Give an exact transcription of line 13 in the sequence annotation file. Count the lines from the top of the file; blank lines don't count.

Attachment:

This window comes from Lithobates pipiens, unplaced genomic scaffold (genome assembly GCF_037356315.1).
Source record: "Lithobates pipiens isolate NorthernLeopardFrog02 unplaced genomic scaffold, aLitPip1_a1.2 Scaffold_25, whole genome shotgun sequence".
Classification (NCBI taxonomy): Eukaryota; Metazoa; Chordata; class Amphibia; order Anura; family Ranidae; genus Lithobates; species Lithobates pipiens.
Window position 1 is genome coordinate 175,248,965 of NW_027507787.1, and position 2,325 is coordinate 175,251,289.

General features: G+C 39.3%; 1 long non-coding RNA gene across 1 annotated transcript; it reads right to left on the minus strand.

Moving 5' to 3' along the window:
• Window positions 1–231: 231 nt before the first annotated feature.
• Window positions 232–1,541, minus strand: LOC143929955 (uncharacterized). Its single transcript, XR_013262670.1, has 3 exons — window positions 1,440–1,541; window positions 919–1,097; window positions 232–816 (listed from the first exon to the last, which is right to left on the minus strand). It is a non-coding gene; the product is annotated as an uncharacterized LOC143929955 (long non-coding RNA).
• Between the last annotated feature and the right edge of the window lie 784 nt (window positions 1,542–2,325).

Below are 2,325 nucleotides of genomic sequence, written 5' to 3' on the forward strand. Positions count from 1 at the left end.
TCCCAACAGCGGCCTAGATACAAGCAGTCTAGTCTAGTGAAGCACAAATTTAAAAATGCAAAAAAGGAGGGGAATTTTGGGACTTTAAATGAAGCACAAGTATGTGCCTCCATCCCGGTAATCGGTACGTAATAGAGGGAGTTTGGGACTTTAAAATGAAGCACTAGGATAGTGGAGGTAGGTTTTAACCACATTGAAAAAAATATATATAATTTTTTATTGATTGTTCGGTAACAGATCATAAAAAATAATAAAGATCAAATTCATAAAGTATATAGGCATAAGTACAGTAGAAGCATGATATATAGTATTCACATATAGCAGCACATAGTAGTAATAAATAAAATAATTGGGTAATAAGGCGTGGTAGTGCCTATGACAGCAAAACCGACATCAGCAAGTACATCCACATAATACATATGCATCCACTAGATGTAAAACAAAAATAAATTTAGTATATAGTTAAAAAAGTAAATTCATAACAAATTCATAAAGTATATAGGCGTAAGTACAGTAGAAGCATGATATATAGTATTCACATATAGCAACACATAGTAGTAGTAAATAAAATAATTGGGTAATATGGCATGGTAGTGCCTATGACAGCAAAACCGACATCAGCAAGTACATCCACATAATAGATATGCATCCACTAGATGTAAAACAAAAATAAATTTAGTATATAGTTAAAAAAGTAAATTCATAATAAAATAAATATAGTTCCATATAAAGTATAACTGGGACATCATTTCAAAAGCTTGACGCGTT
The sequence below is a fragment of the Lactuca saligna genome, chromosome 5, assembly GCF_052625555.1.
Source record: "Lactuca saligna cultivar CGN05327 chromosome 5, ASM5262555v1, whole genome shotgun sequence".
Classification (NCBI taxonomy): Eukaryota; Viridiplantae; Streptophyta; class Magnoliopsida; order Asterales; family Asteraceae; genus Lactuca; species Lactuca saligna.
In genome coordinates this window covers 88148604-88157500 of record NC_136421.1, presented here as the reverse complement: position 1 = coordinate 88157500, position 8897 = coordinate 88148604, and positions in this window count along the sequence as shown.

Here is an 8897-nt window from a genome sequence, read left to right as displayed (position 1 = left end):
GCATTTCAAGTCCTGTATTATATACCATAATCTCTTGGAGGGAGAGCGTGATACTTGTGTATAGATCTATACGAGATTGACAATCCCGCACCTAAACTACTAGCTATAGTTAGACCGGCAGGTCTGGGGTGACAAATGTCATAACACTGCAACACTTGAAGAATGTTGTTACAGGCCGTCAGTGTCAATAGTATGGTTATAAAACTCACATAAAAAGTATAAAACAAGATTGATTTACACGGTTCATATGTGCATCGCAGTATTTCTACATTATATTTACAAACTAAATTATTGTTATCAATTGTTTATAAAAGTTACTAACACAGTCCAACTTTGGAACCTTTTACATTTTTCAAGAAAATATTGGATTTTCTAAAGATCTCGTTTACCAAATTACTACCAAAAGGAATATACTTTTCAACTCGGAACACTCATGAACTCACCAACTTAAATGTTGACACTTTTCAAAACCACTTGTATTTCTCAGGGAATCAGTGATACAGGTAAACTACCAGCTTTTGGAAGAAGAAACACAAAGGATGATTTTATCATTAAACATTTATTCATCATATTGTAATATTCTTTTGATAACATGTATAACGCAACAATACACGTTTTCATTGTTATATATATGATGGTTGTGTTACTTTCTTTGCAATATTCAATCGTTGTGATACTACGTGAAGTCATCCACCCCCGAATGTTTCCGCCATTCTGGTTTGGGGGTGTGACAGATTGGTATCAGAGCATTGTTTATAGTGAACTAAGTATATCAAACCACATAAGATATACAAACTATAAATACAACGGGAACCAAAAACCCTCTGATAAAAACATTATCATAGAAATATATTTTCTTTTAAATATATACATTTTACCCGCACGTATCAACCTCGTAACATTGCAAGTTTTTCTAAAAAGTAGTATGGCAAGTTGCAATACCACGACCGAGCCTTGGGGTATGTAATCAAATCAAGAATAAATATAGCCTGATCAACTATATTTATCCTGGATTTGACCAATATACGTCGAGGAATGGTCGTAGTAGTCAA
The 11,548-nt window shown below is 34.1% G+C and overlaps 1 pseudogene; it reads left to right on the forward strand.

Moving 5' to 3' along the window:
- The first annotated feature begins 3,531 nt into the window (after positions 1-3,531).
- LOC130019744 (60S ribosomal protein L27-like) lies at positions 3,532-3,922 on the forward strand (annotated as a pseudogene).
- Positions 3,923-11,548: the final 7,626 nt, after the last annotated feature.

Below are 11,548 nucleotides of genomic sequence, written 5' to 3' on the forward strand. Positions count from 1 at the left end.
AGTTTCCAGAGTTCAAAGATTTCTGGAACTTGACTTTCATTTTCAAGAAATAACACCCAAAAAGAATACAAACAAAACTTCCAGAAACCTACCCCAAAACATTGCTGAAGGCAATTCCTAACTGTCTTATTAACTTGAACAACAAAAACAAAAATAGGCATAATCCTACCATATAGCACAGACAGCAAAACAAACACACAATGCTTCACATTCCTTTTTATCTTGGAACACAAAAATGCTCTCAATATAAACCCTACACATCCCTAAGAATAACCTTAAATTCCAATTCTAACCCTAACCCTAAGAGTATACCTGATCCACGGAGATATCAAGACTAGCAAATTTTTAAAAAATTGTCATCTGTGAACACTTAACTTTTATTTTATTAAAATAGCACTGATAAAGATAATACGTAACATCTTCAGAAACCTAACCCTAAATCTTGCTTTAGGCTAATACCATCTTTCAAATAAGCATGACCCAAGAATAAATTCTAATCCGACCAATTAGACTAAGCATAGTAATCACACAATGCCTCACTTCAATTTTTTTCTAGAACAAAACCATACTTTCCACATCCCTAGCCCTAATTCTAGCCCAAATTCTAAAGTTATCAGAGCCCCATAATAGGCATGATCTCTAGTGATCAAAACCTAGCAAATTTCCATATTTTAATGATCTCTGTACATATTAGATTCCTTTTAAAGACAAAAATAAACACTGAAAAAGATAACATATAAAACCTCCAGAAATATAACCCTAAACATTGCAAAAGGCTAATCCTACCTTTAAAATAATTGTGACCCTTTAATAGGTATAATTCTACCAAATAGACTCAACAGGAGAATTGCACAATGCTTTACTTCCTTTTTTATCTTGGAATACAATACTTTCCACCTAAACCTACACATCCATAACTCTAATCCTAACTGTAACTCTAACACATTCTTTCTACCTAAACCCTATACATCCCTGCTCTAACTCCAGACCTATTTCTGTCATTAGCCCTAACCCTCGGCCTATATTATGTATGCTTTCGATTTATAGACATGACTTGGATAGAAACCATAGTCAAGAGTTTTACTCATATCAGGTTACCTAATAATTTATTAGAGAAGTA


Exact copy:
Source record: "Lactuca saligna cultivar CGN05327 chromosome 5, ASM5262555v1, whole genome shotgun sequence".